Yarm Ferret Rescue September 2008
by Sue Lloyd
Never again should I say that the year has got off to a quiet start; it's tempting fate!
Our agricultural show season started as it carried on, knee deep in wellie sucking mud. However, with plenty of Dunkirk spirit a jolly time has been had by most. For the third time that I can rememeber, a ferret got itself well and truly stuck fast whilst trying to wriggle through the larger mesh door found on some pet carriers; it was handed back to its owners who somehow managed to push the ferret back out. On a previous occasion, wire cutters had been required. Pet carriers with wider mesh doors could really do with a sheet of smaller wire mesh fixed over them to stop this from happening.
By August the local advertisement magazines were full of ferret kits as were Fur and Feather auctions. Under-age kits were being given away in the auction car parks along with 4 week old puppies, I kid you not! One auction was selling kits by the bucket full, all of whom were too small to climb out. Some of these kits were bought by people to grow on and then re-sell. Not good reading I know, but how can we, a national organisation for ferrets, help in this situation?
Perhaps as the breeding season approaches our member, area co-ordinators and clubs/rescues/welfares could ask their local press to publicise against these practices in a similar way that the dog world has tried (with some success) against puppy farming?
During August a situation arose where eight kits came my way from a Thirsk auction. Four kits were crammed into a tiny wire mesh box. They could hardly move, their make-do water bowl had overturned with the kits lying in water, saturated. Two were "baby kits", one of which was totally exhausted and in a poor way; it took her days to come round. I was so pleased to pass these kits onto a wonderful home.
So many end up as strays and I've heard stories of an unhandled ferret being taken in, only to be killed "Because he was vicious" when all that was needed was a little time and patience which, as we all know, can reap owners huge rewards with loving, gentle ferrets.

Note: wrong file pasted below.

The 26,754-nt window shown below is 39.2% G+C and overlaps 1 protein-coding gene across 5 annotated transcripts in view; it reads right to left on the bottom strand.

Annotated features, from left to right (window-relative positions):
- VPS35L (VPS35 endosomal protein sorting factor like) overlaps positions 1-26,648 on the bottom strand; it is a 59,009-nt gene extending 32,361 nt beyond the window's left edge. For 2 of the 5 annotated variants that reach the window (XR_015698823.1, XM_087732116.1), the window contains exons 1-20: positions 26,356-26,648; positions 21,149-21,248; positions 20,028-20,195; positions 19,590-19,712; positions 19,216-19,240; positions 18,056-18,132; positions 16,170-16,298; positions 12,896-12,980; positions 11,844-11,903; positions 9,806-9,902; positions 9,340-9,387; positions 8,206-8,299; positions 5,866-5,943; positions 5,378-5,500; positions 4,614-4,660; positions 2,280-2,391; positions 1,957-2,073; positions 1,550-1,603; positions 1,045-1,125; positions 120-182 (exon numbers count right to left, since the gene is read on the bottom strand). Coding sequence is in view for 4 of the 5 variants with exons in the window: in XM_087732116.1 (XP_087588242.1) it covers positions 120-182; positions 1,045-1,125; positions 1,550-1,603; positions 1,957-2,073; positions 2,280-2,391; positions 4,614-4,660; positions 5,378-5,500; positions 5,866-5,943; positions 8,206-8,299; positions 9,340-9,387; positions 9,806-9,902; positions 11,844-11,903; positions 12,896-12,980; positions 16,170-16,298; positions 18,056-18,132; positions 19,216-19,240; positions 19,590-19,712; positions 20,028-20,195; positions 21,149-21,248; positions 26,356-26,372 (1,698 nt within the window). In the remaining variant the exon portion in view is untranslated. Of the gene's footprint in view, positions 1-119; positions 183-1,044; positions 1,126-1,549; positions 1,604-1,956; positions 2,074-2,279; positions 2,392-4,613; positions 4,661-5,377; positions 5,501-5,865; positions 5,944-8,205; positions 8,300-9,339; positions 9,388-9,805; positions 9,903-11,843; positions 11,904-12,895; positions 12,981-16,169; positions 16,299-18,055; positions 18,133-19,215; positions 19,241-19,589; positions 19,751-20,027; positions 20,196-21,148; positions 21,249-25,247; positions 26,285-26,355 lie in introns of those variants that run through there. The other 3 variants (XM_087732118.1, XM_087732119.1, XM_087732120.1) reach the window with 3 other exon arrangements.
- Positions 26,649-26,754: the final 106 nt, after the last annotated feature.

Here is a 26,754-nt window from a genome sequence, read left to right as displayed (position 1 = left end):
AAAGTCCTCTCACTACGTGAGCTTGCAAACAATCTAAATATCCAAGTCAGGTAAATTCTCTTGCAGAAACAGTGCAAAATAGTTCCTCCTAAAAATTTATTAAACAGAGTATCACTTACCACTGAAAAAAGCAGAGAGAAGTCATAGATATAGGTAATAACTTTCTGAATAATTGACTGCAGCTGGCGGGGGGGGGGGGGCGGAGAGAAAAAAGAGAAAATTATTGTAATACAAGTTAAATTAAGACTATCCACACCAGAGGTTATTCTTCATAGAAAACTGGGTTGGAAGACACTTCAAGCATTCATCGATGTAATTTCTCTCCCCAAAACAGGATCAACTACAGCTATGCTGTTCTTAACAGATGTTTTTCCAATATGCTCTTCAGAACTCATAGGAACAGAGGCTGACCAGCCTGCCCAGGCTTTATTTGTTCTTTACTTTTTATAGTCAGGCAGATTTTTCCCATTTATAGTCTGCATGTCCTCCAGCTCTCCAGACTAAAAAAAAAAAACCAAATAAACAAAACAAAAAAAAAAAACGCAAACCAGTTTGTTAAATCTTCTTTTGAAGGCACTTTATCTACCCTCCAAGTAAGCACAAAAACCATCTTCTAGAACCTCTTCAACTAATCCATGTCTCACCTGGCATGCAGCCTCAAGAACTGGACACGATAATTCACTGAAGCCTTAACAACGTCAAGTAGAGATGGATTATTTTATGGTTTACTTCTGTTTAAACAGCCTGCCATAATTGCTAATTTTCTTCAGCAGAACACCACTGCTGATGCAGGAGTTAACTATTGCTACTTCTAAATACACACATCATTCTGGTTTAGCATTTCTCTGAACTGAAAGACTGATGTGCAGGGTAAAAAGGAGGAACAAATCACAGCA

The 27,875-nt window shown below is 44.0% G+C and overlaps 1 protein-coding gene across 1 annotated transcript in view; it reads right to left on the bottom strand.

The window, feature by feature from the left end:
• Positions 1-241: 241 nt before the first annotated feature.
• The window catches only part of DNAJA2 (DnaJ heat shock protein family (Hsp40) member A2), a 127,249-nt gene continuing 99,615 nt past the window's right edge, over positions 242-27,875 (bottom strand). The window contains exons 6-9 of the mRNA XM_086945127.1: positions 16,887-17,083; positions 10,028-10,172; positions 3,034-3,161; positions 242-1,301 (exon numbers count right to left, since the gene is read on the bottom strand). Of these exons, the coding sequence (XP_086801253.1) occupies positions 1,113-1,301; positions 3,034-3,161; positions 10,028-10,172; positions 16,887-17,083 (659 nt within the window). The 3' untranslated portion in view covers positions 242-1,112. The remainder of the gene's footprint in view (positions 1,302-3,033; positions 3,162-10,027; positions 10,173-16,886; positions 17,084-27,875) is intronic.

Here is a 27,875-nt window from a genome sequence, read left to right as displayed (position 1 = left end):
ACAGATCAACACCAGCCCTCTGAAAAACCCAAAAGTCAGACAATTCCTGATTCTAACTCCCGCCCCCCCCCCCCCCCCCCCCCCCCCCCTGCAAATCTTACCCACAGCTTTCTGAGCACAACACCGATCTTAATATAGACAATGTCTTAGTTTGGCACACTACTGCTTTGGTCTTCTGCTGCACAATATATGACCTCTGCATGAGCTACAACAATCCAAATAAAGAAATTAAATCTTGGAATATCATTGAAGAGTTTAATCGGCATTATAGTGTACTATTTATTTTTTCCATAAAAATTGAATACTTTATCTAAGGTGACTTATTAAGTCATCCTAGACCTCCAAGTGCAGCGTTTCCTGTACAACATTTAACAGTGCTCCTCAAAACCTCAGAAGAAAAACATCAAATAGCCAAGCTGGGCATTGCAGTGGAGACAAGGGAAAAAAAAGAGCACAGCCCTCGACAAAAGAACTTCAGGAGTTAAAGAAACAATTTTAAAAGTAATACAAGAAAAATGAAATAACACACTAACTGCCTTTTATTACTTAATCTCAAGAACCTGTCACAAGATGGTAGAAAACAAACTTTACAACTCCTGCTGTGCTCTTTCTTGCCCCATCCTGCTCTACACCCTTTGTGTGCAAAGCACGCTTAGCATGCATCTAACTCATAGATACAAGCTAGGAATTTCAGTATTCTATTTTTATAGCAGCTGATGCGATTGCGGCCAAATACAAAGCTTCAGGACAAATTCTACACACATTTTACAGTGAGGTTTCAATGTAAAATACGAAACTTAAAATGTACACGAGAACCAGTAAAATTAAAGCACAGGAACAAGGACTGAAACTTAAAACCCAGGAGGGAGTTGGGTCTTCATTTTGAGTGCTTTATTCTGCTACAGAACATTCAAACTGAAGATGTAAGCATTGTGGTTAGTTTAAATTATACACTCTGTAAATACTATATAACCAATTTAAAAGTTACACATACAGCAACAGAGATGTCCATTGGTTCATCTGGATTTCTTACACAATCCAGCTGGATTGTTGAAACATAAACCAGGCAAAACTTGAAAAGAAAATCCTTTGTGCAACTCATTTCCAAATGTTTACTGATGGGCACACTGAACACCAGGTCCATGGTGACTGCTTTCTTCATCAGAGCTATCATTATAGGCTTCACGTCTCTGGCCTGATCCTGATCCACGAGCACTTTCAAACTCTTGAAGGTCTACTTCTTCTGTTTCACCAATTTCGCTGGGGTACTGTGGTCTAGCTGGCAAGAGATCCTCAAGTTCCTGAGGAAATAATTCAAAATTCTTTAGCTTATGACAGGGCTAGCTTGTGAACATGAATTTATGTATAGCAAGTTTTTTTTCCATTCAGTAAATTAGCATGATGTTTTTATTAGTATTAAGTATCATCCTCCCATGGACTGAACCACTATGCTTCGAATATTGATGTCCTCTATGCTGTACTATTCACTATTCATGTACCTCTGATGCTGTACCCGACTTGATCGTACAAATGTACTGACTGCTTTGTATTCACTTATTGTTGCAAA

Again in August, I did a very stupid thing; I lost my vasectomised hob, Leo. The fact that I had exercised him loose down the same stretch of hedgerow for two years was no excuse, I should have had him on a harness. Leo nipped through the hedge and disappeared, probably on the early morning scent of a rabbit! The next 34 hours were spent tramping around soaking wet wheat fields and scrabbling into huge thorn boundary hedges; alas, no Leo.
The next step was to start going house to house with "lost ferret" flyers. What happened next is totally true: Leo had gone to a house with a glass front door and jumped up asking to be let in, which thankfully he was. As he was exploring the kitchen, I was pushing a flyer through their letterbox. Ferret found!
The lovely couple who had let him into their home found it all exciting and had got their camera out!
Leo returned home having been loose for 35 hours, with company: ticks, ticks and yet more ticks.
I later did new 'thank you' flyers "Ferret Found", which were appreciated by my original flyer recipients.
Rescues around the country are heaving with ferrets. So please, if you can fit one more in, give your local rescue a call. I have two lovely albino hob kits on my books awaiting for a home, well fed, well handled they just need a special person to look after them. I can be contacted on 07817 415645